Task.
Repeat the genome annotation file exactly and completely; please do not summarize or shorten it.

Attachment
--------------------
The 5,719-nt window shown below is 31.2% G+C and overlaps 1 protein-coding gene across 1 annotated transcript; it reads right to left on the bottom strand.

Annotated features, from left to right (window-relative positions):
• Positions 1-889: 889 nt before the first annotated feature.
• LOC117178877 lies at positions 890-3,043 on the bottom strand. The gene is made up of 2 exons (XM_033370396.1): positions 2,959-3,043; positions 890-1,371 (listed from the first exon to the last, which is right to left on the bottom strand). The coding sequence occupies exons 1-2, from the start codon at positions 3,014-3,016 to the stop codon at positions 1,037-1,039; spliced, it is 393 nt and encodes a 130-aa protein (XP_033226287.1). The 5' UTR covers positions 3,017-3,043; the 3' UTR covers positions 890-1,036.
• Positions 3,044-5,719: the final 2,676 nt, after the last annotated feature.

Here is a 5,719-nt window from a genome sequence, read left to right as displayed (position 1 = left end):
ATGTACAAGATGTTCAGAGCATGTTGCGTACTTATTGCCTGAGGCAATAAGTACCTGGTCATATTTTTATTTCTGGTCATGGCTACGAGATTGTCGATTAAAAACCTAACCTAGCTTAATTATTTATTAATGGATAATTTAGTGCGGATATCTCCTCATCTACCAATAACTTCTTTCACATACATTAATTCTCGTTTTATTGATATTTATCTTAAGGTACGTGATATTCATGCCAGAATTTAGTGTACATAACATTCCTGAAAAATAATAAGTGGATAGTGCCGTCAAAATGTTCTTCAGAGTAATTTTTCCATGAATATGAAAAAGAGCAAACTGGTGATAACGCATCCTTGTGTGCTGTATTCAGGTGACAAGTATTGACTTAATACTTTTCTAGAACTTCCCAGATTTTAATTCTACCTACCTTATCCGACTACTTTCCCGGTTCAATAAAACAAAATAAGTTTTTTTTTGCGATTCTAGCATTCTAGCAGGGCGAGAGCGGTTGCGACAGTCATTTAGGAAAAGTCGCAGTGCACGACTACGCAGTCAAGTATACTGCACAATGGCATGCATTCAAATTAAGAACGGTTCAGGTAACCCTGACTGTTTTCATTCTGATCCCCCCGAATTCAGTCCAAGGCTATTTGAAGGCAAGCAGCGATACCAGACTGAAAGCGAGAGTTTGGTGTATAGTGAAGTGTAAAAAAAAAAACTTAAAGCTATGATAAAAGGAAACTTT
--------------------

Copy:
The 5,719-nt window shown below is 31.2% G+C and overlaps 1 protein-coding gene across 1 annotated transcript; it reads right to left on the bottom strand.

Annotated features, from left to right (window-relative positions):
• Positions 1-889: 889 nt before the first annotated feature.
• LOC117178877 lies at positions 890-3,043 on the bottom strand. The gene is made up of 2 exons (XM_033370396.1): positions 2,959-3,043; positions 890-1,371 (listed from the first exon to the last, which is right to left on the bottom strand). The coding sequence occupies exons 1-2, from the start codon at positions 3,014-3,016 to the stop codon at positions 1,037-1,039; spliced, it is 393 nt and encodes a 130-aa protein (XP_033226287.1). The 5' UTR covers positions 3,017-3,043; the 3' UTR covers positions 890-1,036.
• Positions 3,044-5,719: the final 2,676 nt, after the last annotated feature.

Here is a 5,719-nt window from a genome sequence, read left to right as displayed (position 1 = left end):
ATGTACAAGATGTTCAGAGCATGTTGCGTACTTATTGCCTGAGGCAATAAGTACCTGGTCATATTTTTATTTCTGGTCATGGCTACGAGATTGTCGATTAAAAACCTAACCTAGCTTAATTATTTATTAATGGATAATTTAGTGCGGATATCTCCTCATCTACCAATAACTTCTTTCACATACATTAATTCTCGTTTTATTGATATTTATCTTAAGGTACGTGATATTCATGCCAGAATTTAGTGTACATAACATTCCTGAAAAATAATAAGTGGATAGTGCCGTCAAAATGTTCTTCAGAGTAATTTTTCCATGAATATGAAAAAGAGCAAACTGGTGATAACGCATCCTTGTGTGCTGTATTCAGGTGACAAGTATTGACTTAATACTTTTCTAGAACTTCCCAGATTTTAATTCTACCTACCTTATCCGACTACTTTCCCGGTTCAATAAAACAAAATAAGTTTTTTTTTGCGATTCTAGCATTCTAGCAGGGCGAGAGCGGTTGCGACAGTCATTTAGGAAAAGTCGCAGTGCACGACTACGCAGTCAAGTATACTGCACAATGGCATGCATTCAAATTAAGAACGGTTCAGGTAACCCTGACTGTTTTCATTCTGATCCCCCCGAATTCAGTCCAAGGCTATTTGAAGGCAAGCAGCGATACCAGACTGAAAGCGAGAGTTTGGTGTATAGTGAAGTGTAAAAAAAAAAACTTAAAGCTATGATAAAAGGAAACTTT